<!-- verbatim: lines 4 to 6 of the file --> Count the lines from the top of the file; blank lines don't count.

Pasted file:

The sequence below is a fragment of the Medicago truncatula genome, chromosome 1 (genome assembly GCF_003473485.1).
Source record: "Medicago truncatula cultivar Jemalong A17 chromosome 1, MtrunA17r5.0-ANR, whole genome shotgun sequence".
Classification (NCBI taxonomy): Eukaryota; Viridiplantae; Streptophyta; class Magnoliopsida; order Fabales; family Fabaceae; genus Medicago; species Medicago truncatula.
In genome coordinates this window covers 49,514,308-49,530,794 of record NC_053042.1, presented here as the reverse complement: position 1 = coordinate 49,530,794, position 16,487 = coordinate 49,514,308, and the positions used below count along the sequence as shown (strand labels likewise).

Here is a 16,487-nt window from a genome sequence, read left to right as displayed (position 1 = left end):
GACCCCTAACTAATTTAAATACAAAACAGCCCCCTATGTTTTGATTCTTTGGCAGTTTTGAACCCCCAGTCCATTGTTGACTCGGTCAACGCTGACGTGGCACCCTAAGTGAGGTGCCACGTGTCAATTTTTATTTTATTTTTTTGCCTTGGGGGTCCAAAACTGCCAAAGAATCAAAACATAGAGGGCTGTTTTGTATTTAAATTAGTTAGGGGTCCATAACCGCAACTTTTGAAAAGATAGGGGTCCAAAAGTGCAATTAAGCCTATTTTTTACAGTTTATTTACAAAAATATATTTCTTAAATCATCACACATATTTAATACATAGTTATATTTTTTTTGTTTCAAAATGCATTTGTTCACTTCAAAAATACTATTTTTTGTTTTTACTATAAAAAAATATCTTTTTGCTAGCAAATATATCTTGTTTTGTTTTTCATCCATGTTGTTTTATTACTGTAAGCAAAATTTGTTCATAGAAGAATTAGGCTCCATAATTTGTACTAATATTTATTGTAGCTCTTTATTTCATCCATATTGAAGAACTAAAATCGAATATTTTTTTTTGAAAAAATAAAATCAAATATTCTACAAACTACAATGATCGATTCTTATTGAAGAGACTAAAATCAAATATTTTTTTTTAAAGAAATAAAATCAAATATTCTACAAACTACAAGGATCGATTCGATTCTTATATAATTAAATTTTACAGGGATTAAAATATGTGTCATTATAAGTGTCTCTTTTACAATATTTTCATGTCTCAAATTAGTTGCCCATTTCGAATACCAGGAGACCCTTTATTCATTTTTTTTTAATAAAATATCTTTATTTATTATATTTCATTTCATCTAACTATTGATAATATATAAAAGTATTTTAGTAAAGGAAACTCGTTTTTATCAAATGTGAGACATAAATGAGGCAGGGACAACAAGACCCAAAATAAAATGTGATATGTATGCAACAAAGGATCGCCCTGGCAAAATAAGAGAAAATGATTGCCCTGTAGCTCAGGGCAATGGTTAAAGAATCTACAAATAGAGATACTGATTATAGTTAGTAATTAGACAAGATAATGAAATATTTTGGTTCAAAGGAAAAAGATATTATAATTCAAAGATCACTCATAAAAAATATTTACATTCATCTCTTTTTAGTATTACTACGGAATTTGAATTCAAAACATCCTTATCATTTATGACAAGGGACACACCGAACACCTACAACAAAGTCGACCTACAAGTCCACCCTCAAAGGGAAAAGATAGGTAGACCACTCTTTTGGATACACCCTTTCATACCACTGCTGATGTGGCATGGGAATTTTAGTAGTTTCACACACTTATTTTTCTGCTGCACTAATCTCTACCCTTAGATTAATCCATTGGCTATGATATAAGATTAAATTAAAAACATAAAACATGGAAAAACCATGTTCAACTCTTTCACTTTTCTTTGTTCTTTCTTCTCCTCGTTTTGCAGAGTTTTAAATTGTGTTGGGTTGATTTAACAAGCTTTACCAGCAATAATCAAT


In genome coordinates this window covers 49,514,308-49,530,794 of record NC_053042.1, presented here as the reverse complement: position 1 = coordinate 49,530,794, position 16,487 = coordinate 49,514,308, and the positions used below count along the sequence as shown (strand labels likewise).

Here is a 16,487-nt window from a genome sequence, read left to right as displayed (position 1 = left end):
GACCCCTAACTAATTTAAATACAAAACAGCCCCCTATGTTTTGATTCTTTGGCAGTTTTGAACCCCCAGTCCATTGTTGACTCGGTCAACGCTGACGTGGCACCCTAAGTGAGGTGCCACGTGTCAATTTTTATTTTATTTTTTTGCCTTGGGGGTCCAAAACTGCCAAAGAATCAAAACATAGAGGGCTGTTTTGTATTTAAATTAGTTAGGGGTCCATAACCGCAACTTTTGAAAAGATAGGGGTCCAAAAGTGCAATTAAGCCTATTTTTTACAGTTTATTTACAAAAATATATTTCTTAAATCATCACACATATTTAATACATAGTTATATTTTTTTTGTTTCAAAATGCATTTGTTCACTTCAAAAATACTATTTTTTGTTTTTACTATAAAAAAATATCTTTTTGCTAGCAAATATATCTTGTTTTGTTTTTCATCCATGTTGTTTTATTACTGTAAGCAAAATTTGTTCATAGAAGAATTAGGCTCCATAATTTGTACTAATATTTATTGTAGCTCTTTATTTCATCCATATTGAAGAACTAAAATCGAATATTTTTTTTTGAAAAAATAAAATCAAATATTCTACAAACTACAATGATCGATTCTTATTGAAGAGACTAAAATCAAATATTTTTTTTTAAAGAAATAAAATCAAATATTCTACAAACTACAAGGATCGATTCGATTCTTATATAATTAAATTTTACAGGGATTAAAATATGTGTCATTATAAGTGTCTCTTTTACAATATTTTCATGTCTCAAATTAGTTGCCCATTTCGAATACCAGGAGACCCTTTATTCATTTTTTTTTAATAAAATATCTTTATTTATTATATTTCATTTCATCTAACTATTGATAATATATAAAAGTATTTTAGTAAAGGAAACTCGTTTTTATCAAATGTGAGACATAAATGAGGCAGGGACAACAAGACCCAAAATAAAATGTGATATGTATGCAACAAAGGATCGCCCTGGCAAAATAAGAGAAAATGATTGCCCTGTAGCTCAGGGCAATGGTTAAAGAATCTACAAATAGAGATACTGATTATAGTTAGTAATTAGACAAGATAATGAAATATTTTGGTTCAAAGGAAAAAGATATTATAATTCAAAGATCACTCATAAAAAATATTTACATTCATCTCTTTTTAGTATTACTACGGAATTTGAATTCAAAACATCCTTATCATTTATGACAAGGGACACACCGAACACCTACAACAAAGTCGACCTACAAGTCCACCCTCAAAGGGAAAAGATAGGTAGACCACTCTTTTGGATACACCCTTTCATACCACTGCTGATGTGGCATGGGAATTTTAGTAGTTTCACACACTTATTTTTCTGCTGCACTAATCTCTACCCTTAGATTAATCCATTGGCTATGATATAAGATTAAATTAAAAACATAAAACATGGAAAAACCATGTTCAACTCTTTCACTTTTCTTTGTTCTTTCTTCTCCTCGTTTTGCAGAGTTTTAAATTGTGTTGGGTTGATTTAACAAGCTTTACCAGCAATAATCAAT